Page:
WHAT AM I DOING HERE - Ingredienti: Marcella's Guide to the Market - Marcella Hazan, Victor Hazan

Ingredienti: Marcella's Guide to the Market - Marcella Hazan, Victor Hazan (2016)


Victor Hazan

For sixty years of an inseparable relationship, Marcella had a partner. A sometimes, but not always, silent partner, a partner standing by in her kitchen, a partner for her daily explorations of the food market, a partner in the conversations about cooking that were an indivisible part of dining at home and out, a partner to give her Italian prose English expression. I was, and continue to be, that partner.

Marcella’s passion was teaching. She had studied to become a teacher, and in her youth she taught mathematics and the biological sciences. Marriage revealed her genius for cooking and, in the latter half of a long life, cooking is what she taught. She wrote this book knowing it would be her final opportunity to guide other cooks toward the most desirable choice of ingredients, to share with them her knowledge, her methods, and her thoughts in producing what she viewed as one of the richest sources of contentment: good home cooking.

Anyone who has cooked with Marcella will recall her saying: “Don’t think so much about what else you can put into a recipe. What you keep out is just as important as what you put in.” There are dishes, of course, that benefit from a copious variety of ingredients. The minestrone that Marcella used to make for us could contain a dozen vegetables or more. She packed her books, however, with ­recipes listing no more than five ingredients, often even fewer. Her famous tomato sauce that traveled the world has only three. In recent years, simple cooking has become a frequently cited ideal. Cooks and food writers often talk about it. ­Marcella practiced it. She was a tireless defender of the respect that was owed ingredients. “If you have something fresh and wonderful cooking in the pan, don’t crowd it with herbs and spices and other odd companions; give it room. Let it speak out.”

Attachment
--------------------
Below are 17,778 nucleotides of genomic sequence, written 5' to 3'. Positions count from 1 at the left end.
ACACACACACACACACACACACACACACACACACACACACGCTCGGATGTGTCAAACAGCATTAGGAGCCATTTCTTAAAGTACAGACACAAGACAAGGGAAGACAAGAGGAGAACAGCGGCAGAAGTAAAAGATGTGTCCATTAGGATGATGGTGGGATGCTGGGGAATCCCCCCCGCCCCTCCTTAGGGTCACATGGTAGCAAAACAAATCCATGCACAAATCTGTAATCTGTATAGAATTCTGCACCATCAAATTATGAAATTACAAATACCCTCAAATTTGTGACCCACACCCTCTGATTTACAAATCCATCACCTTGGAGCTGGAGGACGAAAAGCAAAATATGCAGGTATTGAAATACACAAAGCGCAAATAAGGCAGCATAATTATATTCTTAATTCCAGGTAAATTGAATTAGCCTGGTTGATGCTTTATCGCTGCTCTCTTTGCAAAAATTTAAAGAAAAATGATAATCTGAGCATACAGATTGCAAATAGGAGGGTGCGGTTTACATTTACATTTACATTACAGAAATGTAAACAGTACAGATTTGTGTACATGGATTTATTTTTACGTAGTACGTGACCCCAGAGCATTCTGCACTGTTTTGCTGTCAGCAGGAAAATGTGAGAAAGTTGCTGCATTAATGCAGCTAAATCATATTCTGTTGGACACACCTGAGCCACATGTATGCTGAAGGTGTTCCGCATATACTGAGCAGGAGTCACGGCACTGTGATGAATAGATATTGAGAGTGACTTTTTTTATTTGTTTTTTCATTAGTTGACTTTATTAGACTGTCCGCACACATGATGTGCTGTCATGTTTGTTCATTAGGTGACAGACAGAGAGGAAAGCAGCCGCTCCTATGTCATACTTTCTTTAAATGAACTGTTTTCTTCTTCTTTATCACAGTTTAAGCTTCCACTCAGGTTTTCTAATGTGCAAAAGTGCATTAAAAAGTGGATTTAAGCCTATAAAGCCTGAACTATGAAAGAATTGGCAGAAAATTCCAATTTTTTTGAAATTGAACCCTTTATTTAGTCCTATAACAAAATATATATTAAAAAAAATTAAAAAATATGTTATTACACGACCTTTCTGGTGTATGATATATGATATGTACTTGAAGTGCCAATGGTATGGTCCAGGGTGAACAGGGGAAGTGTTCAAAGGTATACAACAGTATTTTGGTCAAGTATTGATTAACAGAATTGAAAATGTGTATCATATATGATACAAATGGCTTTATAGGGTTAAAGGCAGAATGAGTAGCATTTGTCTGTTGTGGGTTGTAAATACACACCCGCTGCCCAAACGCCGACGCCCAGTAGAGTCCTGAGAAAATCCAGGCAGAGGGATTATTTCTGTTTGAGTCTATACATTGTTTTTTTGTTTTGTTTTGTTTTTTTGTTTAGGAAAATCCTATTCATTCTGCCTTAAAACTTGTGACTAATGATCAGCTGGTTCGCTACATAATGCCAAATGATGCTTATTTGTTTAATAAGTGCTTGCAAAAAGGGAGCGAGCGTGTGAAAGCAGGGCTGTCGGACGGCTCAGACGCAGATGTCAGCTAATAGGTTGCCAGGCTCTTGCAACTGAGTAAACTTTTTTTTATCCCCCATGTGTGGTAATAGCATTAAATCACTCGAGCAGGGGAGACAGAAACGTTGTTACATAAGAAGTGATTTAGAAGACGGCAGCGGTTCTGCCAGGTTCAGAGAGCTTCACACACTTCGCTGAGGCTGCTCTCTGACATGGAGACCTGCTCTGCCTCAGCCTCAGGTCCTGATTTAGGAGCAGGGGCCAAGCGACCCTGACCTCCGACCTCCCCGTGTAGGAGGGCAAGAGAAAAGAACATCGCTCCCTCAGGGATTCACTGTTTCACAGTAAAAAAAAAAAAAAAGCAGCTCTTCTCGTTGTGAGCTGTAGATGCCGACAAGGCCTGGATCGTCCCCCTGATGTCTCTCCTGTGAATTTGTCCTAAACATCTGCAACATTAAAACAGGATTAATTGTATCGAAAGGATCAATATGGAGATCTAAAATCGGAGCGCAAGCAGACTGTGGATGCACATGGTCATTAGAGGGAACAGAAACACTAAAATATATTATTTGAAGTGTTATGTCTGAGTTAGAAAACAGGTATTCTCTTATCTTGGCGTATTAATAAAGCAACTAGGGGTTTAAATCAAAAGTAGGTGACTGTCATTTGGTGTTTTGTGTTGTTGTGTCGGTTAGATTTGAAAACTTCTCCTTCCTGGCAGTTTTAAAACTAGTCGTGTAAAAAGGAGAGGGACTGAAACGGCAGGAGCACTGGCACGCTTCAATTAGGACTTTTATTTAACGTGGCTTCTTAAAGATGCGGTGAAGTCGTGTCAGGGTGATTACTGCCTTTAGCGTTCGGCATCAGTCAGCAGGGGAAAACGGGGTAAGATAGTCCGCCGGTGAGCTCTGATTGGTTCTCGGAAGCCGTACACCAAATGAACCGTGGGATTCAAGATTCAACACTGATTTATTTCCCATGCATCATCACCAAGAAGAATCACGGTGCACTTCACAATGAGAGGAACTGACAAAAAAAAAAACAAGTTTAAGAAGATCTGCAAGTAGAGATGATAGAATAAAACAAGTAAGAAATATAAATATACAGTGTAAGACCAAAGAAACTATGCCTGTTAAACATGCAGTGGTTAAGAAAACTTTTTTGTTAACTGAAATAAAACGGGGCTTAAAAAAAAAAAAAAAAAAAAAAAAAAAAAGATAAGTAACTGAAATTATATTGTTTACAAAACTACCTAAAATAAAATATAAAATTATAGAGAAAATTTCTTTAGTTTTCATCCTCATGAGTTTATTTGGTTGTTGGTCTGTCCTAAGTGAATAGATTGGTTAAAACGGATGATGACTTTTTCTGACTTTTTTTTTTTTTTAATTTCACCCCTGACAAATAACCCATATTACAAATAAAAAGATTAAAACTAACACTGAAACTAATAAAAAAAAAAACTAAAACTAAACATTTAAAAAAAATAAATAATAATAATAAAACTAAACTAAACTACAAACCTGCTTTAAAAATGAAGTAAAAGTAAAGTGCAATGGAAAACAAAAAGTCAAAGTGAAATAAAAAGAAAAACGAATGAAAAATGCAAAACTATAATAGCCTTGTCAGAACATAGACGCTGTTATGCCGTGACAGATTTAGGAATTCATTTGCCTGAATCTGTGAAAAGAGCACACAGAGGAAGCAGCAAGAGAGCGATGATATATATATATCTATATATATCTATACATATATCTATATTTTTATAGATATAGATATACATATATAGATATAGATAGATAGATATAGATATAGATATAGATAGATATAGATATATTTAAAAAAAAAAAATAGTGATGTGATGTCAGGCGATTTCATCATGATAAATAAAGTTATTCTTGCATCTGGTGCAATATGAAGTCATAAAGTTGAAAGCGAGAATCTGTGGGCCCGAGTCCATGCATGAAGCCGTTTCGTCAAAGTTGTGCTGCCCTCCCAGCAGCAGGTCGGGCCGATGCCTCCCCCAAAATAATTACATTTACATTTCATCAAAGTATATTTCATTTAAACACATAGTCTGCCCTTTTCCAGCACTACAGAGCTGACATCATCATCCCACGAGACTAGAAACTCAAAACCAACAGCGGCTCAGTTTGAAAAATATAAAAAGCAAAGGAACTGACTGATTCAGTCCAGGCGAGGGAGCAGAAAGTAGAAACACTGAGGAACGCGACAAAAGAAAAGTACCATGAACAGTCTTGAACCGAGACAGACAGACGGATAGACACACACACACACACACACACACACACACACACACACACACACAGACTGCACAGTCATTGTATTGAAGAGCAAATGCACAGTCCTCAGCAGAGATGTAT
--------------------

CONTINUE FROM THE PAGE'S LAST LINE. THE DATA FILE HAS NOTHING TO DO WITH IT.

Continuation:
Marcella wrote in Italian, fast, without hesitation, leaving no space between lines, filling several legal-size notebooks with her manuscript. She concentrated on such ingredients as you can buy without assistance, on produce, on pantry items, on salumi. Excluded therefore are seafood and meat, for whose purchase you depend on the cooperation of a reliable fishmonger or butcher. The ingredients that she describes are those that you’d be likely to find in our kitchen. They are associated with Italian cooking because that is what Marcella did, but they are common in everyday cooking for many cuisines.

She loved this project and dedicated to it the customary passion with which she worked. It took me a long while to fortify myself, to open her notebooks, to read that ­familiar hand. This became the last tribute I could offer, to give her book its English-speaking voice. I have worked alone in the kitchen where Marcella reigned, and I have been testing recipes with many of the ingredients she discusses here. It is remarkable how well her simple approach works. Every day of our life that Marcella and I ate at home—and that accounted for most of our days—Marcella cooked a fresh, satisfying meal. With the insight into ingredients that she provides here, good cooks should be capable of using her as their model, to invest the taste of their own cooking with the clarity that is Marcella’s.